When a youth or a young person comes to me and tells me he or she is considering any type of sexual activity or has participated in sexual activity with someone else, I actually feel honored that they would trust that information to me as their pastor. We then proceed to have an actual conversation, where I can listen to their reasons, their motives, and the underlying issues. The most common reasons I hear for engaging in sexual activity from them is that they are afraid of being rejected or that they need validation or affirmation from another human being. They need to feel needed or loved. Does simply saying, “God doesn’t want you to have sex before you are married” actually do anything to solve those underlying issues? The conversation has to go further and seriously engage the issues at hand, which almost always tend to go much deeper than sex alone.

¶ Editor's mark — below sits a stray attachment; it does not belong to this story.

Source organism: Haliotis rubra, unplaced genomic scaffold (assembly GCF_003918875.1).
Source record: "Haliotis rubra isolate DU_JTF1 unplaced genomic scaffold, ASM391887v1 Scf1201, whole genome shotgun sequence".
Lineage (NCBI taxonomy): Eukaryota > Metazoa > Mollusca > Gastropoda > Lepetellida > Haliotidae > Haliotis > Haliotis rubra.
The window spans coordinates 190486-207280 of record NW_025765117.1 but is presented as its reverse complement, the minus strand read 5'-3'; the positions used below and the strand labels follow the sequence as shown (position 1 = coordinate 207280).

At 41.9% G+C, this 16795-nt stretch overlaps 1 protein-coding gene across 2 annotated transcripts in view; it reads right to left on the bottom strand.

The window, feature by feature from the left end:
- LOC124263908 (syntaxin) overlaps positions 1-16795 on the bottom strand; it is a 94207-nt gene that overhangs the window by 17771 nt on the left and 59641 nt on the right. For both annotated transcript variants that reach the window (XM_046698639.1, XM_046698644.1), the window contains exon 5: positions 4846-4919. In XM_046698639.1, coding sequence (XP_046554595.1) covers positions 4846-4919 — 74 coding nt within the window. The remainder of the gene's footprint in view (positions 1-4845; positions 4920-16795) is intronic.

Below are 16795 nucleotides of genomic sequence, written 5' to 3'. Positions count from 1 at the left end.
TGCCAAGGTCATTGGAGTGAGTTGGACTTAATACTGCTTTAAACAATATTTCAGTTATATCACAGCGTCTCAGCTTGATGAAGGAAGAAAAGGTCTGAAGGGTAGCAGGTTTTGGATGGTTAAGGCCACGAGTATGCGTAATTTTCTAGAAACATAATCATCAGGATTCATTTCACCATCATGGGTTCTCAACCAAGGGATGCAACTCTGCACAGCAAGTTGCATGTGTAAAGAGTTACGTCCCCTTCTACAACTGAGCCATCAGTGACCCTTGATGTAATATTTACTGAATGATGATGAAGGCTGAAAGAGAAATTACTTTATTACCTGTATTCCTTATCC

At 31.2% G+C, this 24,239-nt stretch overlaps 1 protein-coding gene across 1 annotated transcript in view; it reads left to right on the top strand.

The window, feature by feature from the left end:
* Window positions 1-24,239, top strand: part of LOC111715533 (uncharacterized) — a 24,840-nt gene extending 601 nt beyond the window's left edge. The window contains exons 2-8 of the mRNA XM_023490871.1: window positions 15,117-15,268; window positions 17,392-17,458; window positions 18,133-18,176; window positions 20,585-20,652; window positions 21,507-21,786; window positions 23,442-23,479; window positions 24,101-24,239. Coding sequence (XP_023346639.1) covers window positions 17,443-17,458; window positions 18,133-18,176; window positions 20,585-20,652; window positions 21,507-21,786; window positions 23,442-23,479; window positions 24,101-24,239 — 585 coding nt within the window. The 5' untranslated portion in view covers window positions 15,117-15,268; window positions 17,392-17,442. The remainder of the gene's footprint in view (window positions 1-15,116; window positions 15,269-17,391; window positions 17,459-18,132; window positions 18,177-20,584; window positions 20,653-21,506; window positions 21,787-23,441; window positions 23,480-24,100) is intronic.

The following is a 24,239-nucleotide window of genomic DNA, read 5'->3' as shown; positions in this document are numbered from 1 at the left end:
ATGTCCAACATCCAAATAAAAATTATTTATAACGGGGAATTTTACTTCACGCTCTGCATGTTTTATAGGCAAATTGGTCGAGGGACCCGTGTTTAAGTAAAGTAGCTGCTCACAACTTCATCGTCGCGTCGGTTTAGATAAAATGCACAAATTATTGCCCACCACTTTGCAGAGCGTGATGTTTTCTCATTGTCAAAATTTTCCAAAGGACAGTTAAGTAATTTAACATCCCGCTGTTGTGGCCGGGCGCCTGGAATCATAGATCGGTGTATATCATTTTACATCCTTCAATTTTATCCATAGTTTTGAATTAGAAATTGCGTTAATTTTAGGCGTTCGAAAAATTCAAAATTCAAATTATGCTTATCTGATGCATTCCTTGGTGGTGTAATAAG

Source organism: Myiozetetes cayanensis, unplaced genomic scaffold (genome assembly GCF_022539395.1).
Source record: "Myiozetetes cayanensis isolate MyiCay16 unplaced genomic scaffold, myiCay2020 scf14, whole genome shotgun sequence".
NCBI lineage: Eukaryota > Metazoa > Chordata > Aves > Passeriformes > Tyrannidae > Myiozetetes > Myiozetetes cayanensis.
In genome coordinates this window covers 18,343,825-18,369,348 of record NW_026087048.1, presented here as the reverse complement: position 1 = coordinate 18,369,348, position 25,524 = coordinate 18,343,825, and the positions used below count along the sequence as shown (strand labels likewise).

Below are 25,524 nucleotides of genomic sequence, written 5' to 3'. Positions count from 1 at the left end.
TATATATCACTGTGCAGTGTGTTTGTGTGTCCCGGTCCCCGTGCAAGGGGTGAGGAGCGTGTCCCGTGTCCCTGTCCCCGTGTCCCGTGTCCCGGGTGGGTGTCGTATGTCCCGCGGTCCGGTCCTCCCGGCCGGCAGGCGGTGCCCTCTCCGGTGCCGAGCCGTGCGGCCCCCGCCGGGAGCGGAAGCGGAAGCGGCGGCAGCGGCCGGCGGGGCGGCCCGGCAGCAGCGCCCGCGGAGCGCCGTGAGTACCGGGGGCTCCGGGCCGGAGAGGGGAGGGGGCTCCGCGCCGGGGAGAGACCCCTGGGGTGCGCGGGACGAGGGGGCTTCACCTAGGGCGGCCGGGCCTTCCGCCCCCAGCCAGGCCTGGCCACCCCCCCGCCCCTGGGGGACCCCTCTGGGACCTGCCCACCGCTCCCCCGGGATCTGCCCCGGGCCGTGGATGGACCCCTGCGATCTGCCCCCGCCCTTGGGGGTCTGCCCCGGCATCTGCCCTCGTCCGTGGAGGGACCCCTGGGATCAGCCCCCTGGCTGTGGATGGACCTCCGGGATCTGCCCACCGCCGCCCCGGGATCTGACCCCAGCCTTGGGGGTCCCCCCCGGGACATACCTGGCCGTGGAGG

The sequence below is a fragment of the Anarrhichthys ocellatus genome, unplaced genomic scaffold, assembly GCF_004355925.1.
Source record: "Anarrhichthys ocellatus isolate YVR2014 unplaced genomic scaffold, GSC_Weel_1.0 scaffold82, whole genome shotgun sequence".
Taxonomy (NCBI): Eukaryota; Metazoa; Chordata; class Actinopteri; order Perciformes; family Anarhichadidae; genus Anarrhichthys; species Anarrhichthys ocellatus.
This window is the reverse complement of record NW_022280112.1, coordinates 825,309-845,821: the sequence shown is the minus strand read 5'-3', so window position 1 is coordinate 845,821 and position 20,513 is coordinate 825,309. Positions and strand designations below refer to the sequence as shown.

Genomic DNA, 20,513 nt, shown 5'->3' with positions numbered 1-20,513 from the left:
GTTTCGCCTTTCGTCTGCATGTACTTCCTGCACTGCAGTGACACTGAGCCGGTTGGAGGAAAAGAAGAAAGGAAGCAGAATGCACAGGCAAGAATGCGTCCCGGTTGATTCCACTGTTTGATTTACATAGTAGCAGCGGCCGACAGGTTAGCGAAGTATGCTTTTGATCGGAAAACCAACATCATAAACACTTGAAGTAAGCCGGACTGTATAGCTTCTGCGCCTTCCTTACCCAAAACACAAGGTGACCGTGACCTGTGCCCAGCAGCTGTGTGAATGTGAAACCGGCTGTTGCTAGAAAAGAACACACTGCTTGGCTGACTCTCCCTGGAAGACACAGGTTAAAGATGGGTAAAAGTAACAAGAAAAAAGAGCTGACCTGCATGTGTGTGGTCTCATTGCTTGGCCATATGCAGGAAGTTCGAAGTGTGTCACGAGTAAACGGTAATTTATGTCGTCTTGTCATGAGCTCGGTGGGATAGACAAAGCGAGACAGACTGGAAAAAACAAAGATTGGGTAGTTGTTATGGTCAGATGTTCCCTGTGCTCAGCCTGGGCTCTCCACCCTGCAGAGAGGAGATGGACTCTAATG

I know that right now homosexuality is a hot-button topic all over the church. When I was still a part of the Episcopal Church during seminary, it was an issue that was literally dividing the denomination. Churches and dioceses were leaving The Episcopal Church to go under foreign episcopal oversight because they did not want to be a part of a denomination that allowed people who were homosexual to be ordained. It is going to be one of the most pressing and polarizing issues that the United Methodist Church will deal with at General Conference this year, and I fear for the unity and witness of our denomination through that time. Part of the struggle is that so often, conversation is not willing to be had. People are so convinced that they are right or possess the only possible truth. Homosexuality is a complex issue. It is an ethical issue. It is a scientific issue. It is a biblical issue. Many people just say homosexuals are bad without even knowing (or realizing that they know) anyone who is gay. Many have preconceived notions that all gay people are promiscuous, unethical people who can’t control their passions. That categorical assumption not only hurts people, but it also hurts the witness of the church. Regardless of what your views are regarding homosexuality, it hurts the church when Christians lump all gay people into one moral (or immoral) category or when it pronounces the sin of homosexuality as the greatest of sins. (A side note: Ezekiel 16 points out that Sodom was not destroyed because of the often-cited sin of homosexuality. It was destroyed because the people were arrogant, overfed and gluttonous, while they failed to care for the poor and needy.) I have had more than one gay friend who has been closeted while trying to stay a part of the church, but when they came out because they couldn’t keep the struggle internal anymore, they felt that the church was the last place that they could be. They felt that the church was not a safe or welcoming place as they worked through the things that they were feeling or experiencing. Consequently, because the church did not feel like a safe place to work through their own sexual identity, they have ended up very far from God, and that breaks my heart. Is that really what God wants for his children, gay or not? Is that really what God wants for his church? We can’t be afraid of having conversations that don’t always offer clear-cut answers. We can’t be afraid of questioning and searching together for a way to navigate the cloudy waters of human sexuality.